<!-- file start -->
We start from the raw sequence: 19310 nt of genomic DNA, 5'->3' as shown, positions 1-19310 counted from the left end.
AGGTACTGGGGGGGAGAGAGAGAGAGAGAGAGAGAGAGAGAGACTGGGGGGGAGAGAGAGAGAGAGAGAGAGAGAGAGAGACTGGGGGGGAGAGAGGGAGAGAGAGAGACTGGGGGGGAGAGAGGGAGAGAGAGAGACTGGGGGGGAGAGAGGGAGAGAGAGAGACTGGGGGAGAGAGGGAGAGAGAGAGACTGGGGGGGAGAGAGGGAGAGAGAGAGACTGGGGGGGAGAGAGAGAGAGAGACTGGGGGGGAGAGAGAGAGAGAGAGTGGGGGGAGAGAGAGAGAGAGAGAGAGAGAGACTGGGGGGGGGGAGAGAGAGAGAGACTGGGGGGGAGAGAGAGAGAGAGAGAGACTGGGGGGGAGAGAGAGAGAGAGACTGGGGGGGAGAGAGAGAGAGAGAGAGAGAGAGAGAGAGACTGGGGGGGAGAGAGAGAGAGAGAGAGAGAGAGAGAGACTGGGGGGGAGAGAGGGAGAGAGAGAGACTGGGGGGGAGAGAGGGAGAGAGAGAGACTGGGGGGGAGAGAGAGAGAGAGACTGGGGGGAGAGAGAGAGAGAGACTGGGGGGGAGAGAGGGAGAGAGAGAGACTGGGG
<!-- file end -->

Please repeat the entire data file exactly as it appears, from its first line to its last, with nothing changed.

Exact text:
We start from the raw sequence: 19310 nt of genomic DNA, 5'->3' as shown, positions 1-19310 counted from the left end.
AGGTACTGGGGGGGAGAGAGAGAGAGAGAGAGAGAGAGAGAGACTGGGGGGGAGAGAGAGAGAGAGAGAGAGAGAGAGAGACTGGGGGGGAGAGAGGGAGAGAGAGAGACTGGGGGGGAGAGAGGGAGAGAGAGAGACTGGGGGGGAGAGAGGGAGAGAGAGAGACTGGGGGAGAGAGGGAGAGAGAGAGACTGGGGGGGAGAGAGGGAGAGAGAGAGACTGGGGGGGAGAGAGAGAGAGAGACTGGGGGGGAGAGAGAGAGAGAGAGTGGGGGGAGAGAGAGAGAGAGAGAGAGAGAGACTGGGGGGGGGGAGAGAGAGAGAGACTGGGGGGGAGAGAGAGAGAGAGAGAGACTGGGGGGGAGAGAGAGAGAGAGACTGGGGGGGAGAGAGAGAGAGAGAGAGAGAGAGAGAGAGACTGGGGGGGAGAGAGAGAGAGAGAGAGAGAGAGAGAGACTGGGGGGGAGAGAGGGAGAGAGAGAGACTGGGGGGGAGAGAGGGAGAGAGAGAGACTGGGGGGGAGAGAGAGAGAGAGACTGGGGGGAGAGAGAGAGAGAGACTGGGGGGGAGAGAGGGAGAGAGAGAGACTGGGG